House Ways and Means Committee Chairman Dave Camp has said he will unveil tax reform legislation by the end of this year that he aims to be “revenue-neutral.” But, a revenue-neutral package would be inadequate because tax reform should generate revenue to help cut long-term deficits. Further, appearances of “revenue neutrality” can be deceptive, if policymakers use timing gimmicks to generate illusory savings.
Such gimmicks would appear to pay for permanent rate reductions and other tax cuts during the first decade but would lead to higher deficits later. Timing gimmicks shouldn’t be a part of responsible individual tax reform proposals. (There are similar risks in corporate tax reform, as we’ve previously explained.)
One of the worst gimmicks, we explain in our new paper, is treating as tax increases changes that raise revenues initially but lose as much or more revenues later. For example, President Bush and Congress in 2006 liberalized the rules regarding Roth retirement saving accounts. The provision raised $6.4 billion in the initial decade, but it expanded deficits by over $12 billion in the second decade, and by another $30 billion in the decade after that (see chart). Congress used the revenue that this gimmick produced over the first ten years to pretend to partially “pay for” other deficit-increasing tax cuts in the 2006 legislation, such as an extension of dividend and capital gains tax cuts.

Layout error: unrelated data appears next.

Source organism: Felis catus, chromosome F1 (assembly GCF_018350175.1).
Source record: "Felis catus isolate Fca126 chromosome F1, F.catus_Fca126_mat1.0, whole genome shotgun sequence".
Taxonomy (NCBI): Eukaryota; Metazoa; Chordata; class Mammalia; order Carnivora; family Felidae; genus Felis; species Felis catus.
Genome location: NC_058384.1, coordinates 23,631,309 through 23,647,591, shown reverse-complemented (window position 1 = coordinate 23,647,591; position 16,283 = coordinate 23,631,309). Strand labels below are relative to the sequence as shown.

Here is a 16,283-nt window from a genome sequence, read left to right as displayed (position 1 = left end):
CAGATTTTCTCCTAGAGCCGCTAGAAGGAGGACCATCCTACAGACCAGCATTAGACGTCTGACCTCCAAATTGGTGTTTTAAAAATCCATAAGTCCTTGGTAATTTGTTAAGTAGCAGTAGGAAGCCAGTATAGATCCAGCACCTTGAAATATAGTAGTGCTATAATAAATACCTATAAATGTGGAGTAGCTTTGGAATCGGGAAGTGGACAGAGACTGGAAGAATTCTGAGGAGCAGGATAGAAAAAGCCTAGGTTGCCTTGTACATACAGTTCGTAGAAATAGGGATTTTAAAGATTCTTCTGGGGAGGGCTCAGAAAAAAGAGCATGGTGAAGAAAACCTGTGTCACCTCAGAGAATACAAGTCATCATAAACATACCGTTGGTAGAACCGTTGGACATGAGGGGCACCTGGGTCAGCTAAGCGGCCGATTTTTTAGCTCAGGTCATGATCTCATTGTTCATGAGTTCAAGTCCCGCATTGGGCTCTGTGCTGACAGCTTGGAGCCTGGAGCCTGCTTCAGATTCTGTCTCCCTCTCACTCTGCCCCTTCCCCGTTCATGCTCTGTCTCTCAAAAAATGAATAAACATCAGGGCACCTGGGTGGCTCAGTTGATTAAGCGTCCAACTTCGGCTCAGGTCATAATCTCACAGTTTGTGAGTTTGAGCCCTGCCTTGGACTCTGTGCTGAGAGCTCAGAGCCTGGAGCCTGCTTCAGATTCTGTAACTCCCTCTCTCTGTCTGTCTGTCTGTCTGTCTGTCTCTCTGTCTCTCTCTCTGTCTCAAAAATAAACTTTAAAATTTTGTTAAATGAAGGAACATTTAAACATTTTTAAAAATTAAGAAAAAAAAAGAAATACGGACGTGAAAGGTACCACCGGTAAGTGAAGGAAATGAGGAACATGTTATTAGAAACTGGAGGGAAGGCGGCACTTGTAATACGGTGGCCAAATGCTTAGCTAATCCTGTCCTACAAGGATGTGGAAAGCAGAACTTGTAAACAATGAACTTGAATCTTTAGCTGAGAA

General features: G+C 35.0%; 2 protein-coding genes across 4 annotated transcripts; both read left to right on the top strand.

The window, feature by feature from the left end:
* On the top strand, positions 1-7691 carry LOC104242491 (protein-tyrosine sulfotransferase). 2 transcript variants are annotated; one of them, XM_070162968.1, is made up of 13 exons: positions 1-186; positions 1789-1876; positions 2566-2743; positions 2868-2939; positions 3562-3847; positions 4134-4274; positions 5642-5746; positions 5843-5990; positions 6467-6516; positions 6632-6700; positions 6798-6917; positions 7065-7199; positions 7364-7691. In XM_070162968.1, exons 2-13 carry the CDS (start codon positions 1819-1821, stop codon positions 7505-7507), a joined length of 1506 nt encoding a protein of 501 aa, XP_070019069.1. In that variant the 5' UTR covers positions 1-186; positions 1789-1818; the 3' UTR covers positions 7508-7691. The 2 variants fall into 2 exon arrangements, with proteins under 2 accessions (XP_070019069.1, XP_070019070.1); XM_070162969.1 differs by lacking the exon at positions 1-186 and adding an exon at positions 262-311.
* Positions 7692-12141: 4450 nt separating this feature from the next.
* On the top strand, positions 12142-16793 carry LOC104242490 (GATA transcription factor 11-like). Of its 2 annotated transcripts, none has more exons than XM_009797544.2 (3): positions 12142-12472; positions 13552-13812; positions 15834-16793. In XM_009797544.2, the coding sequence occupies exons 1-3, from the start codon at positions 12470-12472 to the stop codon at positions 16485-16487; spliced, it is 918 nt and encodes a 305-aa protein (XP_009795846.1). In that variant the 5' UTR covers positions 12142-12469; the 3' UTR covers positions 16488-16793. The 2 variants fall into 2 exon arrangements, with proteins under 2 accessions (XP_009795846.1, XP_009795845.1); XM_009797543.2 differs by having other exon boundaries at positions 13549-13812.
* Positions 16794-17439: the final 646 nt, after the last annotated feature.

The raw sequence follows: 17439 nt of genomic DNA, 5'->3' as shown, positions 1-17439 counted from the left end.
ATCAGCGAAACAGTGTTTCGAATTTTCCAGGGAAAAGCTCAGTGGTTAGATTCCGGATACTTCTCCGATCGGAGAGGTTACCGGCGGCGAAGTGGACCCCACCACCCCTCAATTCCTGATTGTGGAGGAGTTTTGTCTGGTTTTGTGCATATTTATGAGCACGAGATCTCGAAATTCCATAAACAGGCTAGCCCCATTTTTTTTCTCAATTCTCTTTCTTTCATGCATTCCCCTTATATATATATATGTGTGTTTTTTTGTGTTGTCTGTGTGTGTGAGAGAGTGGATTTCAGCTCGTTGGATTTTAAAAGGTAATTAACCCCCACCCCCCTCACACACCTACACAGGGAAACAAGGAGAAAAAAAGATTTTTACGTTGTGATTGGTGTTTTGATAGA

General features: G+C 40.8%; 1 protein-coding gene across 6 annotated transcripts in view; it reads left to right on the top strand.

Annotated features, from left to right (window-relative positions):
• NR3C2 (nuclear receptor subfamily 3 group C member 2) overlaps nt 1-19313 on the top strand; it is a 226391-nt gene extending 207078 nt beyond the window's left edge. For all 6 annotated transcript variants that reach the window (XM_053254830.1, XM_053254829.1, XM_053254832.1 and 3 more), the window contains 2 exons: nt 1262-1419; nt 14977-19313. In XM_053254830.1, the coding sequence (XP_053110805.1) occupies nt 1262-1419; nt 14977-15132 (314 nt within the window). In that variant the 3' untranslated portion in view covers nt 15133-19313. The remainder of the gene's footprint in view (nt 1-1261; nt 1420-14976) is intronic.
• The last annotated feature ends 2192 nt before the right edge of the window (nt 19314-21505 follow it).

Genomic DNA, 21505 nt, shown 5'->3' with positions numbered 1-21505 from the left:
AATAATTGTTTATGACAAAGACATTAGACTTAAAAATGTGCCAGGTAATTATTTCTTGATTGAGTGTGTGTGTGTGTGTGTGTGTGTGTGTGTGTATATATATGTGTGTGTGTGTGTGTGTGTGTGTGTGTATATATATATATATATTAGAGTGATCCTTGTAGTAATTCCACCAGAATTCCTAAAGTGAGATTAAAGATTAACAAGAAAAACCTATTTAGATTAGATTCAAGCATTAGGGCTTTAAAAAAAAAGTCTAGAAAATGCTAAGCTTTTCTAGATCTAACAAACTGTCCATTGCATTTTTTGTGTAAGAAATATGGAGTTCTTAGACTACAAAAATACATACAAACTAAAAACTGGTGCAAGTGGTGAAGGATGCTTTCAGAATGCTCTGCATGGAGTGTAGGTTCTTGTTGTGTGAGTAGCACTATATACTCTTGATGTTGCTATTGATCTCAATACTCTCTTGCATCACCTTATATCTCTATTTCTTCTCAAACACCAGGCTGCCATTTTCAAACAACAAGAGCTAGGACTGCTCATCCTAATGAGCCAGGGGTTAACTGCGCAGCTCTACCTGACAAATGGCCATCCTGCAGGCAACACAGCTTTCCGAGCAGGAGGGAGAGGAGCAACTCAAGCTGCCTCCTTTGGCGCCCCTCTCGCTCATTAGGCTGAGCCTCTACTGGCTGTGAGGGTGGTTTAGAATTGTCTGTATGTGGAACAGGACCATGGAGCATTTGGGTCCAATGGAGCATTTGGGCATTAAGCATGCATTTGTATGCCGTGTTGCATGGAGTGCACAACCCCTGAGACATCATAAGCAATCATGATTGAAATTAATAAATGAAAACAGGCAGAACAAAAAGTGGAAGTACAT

Another gimmick ignores the fact that the revenue gains from some tax changes shrink over time. The fact that the savings from a given set of tax changes may diminish over time doesn’t mean the changes aren’t worth doing. Policymakers should limit or eliminate inefficient tax expenditures where possible. But, they shouldn’t pretend that the temporary portion of the revenues raised will continue and use those temporary savings to meet deficit reduction goals or to “pay for” costly permanent rate cuts.
Such gimmickry isn’t inevitable: policymakers carefully crafted health reform so that it would reduce the deficit in the second ten years as well as the first ten, and they sought estimates from the Congressional Budget Office on the long-run impact of proposed immigration reform.
Policymakers should follow those examples again now and reject tax reform that uses short-term gimmicks that worsen long-run fiscal challenges.
Click here to read the full paper.